- At start of conference devoted to a nuclear-free Middle East, Secretary-General Antonio Guterres also called on all parties to work to salvage the 2015 Iran nuclear deal
- Expansion of existing nuclear-free zones around the world would lead to more robust disarmament and non-proliferation norms, he added
The UN Secretary-General on Monday called on all Middle East States to transform the vision of a region with no nuclear weapons, or other weapons of mass destruction, into a working reality.
There is a recent culture of promoting women’s workforce participation in the Middle East and North Africa, but looking solely at the data misses some of the broader discussion on women’s empowerment.
Although not as abundant as drones, countermeasures against the unmanned systems are certainly prevalent at the 2021 Dubai Airshow, which is taking place Nov. 14-18.
Two counter-drone systems showcased at the event reflect the United Arab Emirates’ interest in such technology: U.S.-based Fortem Technologies displayed its SkyDome, which is already operational in the Gulf country; and Emirati company International Golden Group showed off the Israeli system Skylock, which underwent testing in the UAE.
Qatar and Egypt have signed agreements to supply fuel and basic building materials to the Gaza Strip, the Qatari Foreign Ministry said on Wednesday.
The announcement was made in Oslo by Soltan bin Saad Al-Muraikhi, Qatar’s minister of state for foreign affairs, during a ministerial meeting of the Ad Hoc Liaison Committee (AHLC), the international donor group for Palestinians.
China displayed its L-15 advanced jet trainer at the Dubai Airshow in the United Arab Emirates (UAE) on Sunday along with other Chinese arms products, the first time that the Chinese military aviation sector has systematically exhibited its products in a large comprehensive international airshow outside the country since the COVID-19 pandemic.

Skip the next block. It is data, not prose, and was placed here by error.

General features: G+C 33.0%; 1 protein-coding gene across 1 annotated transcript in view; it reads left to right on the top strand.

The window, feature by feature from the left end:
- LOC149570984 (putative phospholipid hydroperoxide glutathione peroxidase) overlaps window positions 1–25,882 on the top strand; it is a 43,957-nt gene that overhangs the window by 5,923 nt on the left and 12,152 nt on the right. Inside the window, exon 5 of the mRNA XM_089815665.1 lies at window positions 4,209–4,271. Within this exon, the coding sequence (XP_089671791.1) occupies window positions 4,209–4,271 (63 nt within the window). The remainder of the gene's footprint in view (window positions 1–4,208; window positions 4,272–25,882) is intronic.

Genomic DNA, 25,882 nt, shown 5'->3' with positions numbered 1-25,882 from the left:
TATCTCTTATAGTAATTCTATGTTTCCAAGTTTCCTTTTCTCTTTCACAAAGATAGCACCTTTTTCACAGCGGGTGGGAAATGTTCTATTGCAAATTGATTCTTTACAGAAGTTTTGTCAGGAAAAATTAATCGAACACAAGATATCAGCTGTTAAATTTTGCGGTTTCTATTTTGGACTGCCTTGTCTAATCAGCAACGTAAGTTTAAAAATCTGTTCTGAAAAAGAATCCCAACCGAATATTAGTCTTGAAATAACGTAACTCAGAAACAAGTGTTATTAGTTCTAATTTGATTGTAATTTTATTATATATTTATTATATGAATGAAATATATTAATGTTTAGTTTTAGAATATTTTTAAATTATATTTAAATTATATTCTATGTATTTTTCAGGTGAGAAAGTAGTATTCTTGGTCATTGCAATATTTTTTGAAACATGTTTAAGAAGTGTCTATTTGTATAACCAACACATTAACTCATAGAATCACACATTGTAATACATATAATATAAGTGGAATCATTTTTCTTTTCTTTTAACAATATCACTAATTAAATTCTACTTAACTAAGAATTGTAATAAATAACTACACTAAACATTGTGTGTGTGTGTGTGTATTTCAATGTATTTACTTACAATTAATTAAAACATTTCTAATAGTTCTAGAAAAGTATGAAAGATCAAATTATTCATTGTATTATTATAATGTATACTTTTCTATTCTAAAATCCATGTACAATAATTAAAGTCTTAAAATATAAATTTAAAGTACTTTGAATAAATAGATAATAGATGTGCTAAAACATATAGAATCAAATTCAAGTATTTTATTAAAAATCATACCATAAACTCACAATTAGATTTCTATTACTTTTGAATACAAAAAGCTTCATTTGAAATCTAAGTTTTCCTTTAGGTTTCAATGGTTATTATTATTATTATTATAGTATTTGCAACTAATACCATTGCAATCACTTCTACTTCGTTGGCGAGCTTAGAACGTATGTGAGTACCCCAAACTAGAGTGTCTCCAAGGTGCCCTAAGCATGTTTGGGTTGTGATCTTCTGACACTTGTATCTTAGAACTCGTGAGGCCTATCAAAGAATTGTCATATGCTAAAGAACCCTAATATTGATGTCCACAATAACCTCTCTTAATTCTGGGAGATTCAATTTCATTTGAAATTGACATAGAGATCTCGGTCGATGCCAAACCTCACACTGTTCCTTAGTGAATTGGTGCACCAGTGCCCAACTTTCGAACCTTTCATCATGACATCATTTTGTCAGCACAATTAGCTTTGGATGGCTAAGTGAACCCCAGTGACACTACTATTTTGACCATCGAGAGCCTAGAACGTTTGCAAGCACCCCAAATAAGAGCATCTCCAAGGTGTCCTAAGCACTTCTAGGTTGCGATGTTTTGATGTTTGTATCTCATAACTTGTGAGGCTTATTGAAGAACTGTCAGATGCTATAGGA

Several airlines have announced they will limit access to flights between Turkey and Minsk to stem the flow of migrants from the Middle East who are headed to the EU-Belarus border, where thousands are stranded in near-freezing temperatures and aid groups are warning of a looming humanitarian catastrophe.
Belarus’s state-owned airline Belavia, Turkish Airlines, and Iraqi Airlines all said on November 12 that they would take measures to prevent migrants from trying to head toward Belarus and then onward to the European Union.
Belarusian state-owned airline Belavia has said it will stop allowing citizens of Iraq, Syria and Yemen to board flights from Turkey to Belarus at the request of Turkish authorities.
“In line with a decision by the … Turkish authorities, citizens of Iraq, Syria, Yemen will not be accepted for transportation on flights from Turkey to Belarus from 12.11.2021,” Belavia said on Friday, in a statement on its website.
The Middle East has become one of the world’s most climate change-affected regions, with severe droughts, devastating wildfires, massive floods and pollution affecting millions of lives and making some areas nearly unliveable.
Greenhouse gas emissions – a major cause of global warming – have tripled globally over the past three decades, with the Middle East and North Africa region, which stretches from Morocco to Iran, warming by twice the global average, with a rise of four degrees Celsius.